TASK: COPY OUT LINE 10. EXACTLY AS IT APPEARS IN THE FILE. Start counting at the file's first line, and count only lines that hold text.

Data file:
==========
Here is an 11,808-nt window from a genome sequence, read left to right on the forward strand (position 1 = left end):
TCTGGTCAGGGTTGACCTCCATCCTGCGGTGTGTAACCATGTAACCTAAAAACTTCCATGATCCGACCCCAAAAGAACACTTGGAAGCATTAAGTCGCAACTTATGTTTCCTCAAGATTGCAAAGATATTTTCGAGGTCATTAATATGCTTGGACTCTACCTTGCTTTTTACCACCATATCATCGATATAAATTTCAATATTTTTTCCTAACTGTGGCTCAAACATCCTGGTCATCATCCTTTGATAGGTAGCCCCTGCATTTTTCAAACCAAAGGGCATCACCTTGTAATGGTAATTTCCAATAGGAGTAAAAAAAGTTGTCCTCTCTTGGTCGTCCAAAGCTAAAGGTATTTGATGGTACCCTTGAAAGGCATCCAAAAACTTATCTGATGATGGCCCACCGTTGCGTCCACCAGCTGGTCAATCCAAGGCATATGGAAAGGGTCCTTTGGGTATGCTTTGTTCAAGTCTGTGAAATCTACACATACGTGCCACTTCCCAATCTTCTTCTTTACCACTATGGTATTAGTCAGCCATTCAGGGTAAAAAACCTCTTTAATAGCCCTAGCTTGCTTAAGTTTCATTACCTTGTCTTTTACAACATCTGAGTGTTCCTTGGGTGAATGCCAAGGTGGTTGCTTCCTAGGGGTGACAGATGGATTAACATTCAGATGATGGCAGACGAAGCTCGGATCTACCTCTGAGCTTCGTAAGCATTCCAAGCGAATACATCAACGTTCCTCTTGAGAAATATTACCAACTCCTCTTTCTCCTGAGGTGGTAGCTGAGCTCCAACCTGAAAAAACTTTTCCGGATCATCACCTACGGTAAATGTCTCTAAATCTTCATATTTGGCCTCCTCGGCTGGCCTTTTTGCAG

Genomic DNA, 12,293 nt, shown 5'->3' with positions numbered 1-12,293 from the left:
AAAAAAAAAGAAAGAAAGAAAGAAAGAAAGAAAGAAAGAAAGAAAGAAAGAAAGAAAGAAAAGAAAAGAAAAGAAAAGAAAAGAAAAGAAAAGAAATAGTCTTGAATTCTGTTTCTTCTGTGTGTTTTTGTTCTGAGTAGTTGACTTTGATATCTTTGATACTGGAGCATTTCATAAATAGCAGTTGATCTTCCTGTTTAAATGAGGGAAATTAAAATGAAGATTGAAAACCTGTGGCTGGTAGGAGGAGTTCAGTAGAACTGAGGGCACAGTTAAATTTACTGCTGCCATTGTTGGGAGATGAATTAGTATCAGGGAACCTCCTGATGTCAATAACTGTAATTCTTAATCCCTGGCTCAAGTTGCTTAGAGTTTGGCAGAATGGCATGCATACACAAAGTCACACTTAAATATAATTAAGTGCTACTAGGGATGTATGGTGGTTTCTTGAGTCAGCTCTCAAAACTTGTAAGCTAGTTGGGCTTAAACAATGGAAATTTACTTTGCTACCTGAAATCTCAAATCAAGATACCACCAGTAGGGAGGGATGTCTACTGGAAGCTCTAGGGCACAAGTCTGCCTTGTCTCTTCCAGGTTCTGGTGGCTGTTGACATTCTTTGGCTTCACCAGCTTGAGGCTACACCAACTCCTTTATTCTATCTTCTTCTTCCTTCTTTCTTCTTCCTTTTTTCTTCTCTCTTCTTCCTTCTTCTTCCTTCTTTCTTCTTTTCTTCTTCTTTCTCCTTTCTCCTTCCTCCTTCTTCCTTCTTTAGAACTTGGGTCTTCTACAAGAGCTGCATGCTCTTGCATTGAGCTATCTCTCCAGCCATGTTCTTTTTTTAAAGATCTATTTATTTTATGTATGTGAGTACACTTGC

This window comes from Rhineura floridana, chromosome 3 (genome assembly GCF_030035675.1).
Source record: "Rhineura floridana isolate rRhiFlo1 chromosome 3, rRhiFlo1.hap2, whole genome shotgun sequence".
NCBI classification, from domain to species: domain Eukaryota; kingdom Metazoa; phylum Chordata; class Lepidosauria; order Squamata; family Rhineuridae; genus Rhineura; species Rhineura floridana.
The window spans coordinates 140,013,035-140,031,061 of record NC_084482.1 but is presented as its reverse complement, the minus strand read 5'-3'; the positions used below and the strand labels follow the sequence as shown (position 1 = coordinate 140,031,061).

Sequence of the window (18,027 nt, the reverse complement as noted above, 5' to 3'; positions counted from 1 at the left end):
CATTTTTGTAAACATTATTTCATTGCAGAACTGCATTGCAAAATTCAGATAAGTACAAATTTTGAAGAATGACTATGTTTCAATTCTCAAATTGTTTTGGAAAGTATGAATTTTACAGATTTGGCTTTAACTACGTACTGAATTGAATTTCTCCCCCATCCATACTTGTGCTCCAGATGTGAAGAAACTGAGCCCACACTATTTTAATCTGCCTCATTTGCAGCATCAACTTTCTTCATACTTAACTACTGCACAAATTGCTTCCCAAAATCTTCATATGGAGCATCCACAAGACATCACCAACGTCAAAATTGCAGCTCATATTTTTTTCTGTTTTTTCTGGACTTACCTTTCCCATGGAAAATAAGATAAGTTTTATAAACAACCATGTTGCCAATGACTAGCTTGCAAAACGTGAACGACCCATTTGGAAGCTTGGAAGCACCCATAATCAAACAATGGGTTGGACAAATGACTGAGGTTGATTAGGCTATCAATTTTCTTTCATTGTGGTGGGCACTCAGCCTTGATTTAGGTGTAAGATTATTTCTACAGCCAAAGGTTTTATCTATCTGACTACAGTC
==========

CATTTTTGTAAACATTATTTCATTGCAGAACTGCATTGCAAAATTCAGATAAGTACAAATTTTGAAGAATGACTATGTTTCAATTCTCAAATTGTTTTGGAAAGTATGAATTTTACAGATTTGGCTTTAACTACGTACTGAATTGAATTTCTCCCCCATCCATACTTGTGCTCCAGATGTGAAGAAACTGAGCCCACACTATTTTAATCTGCCTCATTTGCAGCATCAACTTTCTTCATACTTAACTACTGCACAAATTGCTTCCCAAAATCTTCATATGGAGCATCCACAAGACATCACCAACGTCAAAATTGCAGCTCATATTTTTTTCTGTTTTTTCTGGACTTACCTTTCCCATGGAAAATAAGATAAGTTTTATAAACAACCATGTTGCCAATGACTAGCTTGCAAAACGTGAACGACCCATTTGGAAGCTTGGAAGCACCCATAATCAAACAATGGGTTGGACAAATGACTGAGGTTGATTAGGCTATCAATTTTCTTTCATTGTGGTGGGCACTCAGCCTTGATTTAGGTGTAAGATTATTTCTACAGCCAAAGGTTTTATCTATCTGACTACAGTC